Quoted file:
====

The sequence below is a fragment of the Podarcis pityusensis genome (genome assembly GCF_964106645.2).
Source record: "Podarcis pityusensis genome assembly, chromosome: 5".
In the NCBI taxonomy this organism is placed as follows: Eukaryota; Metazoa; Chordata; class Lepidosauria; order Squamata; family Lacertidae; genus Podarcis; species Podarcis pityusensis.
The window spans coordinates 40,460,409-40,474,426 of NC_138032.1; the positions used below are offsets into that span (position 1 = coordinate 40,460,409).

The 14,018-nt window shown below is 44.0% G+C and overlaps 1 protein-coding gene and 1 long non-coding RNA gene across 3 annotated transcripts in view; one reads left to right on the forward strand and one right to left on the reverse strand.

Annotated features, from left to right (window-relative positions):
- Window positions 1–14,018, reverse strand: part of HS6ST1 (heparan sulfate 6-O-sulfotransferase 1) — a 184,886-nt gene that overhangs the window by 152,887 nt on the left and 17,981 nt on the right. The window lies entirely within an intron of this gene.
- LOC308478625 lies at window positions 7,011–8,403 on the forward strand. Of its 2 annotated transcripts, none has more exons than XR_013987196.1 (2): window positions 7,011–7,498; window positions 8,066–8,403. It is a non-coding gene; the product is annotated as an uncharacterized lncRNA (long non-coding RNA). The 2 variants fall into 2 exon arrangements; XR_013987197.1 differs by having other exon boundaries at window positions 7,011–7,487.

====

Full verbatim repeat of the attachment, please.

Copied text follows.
The sequence below is a fragment of the Podarcis pityusensis genome (genome assembly GCF_964106645.2).
Source record: "Podarcis pityusensis genome assembly, chromosome: 5".
In the NCBI taxonomy this organism is placed as follows: Eukaryota; Metazoa; Chordata; class Lepidosauria; order Squamata; family Lacertidae; genus Podarcis; species Podarcis pityusensis.
The window spans coordinates 40,460,409-40,474,426 of NC_138032.1; the positions used below are offsets into that span (position 1 = coordinate 40,460,409).

The 14,018-nt window shown below is 44.0% G+C and overlaps 1 protein-coding gene and 1 long non-coding RNA gene across 3 annotated transcripts in view; one reads left to right on the forward strand and one right to left on the reverse strand.

Annotated features, from left to right (window-relative positions):
- Window positions 1–14,018, reverse strand: part of HS6ST1 (heparan sulfate 6-O-sulfotransferase 1) — a 184,886-nt gene that overhangs the window by 152,887 nt on the left and 17,981 nt on the right. The window lies entirely within an intron of this gene.
- LOC308478625 lies at window positions 7,011–8,403 on the forward strand. Of its 2 annotated transcripts, none has more exons than XR_013987196.1 (2): window positions 7,011–7,498; window positions 8,066–8,403. It is a non-coding gene; the product is annotated as an uncharacterized lncRNA (long non-coding RNA). The 2 variants fall into 2 exon arrangements; XR_013987197.1 differs by having other exon boundaries at window positions 7,011–7,487.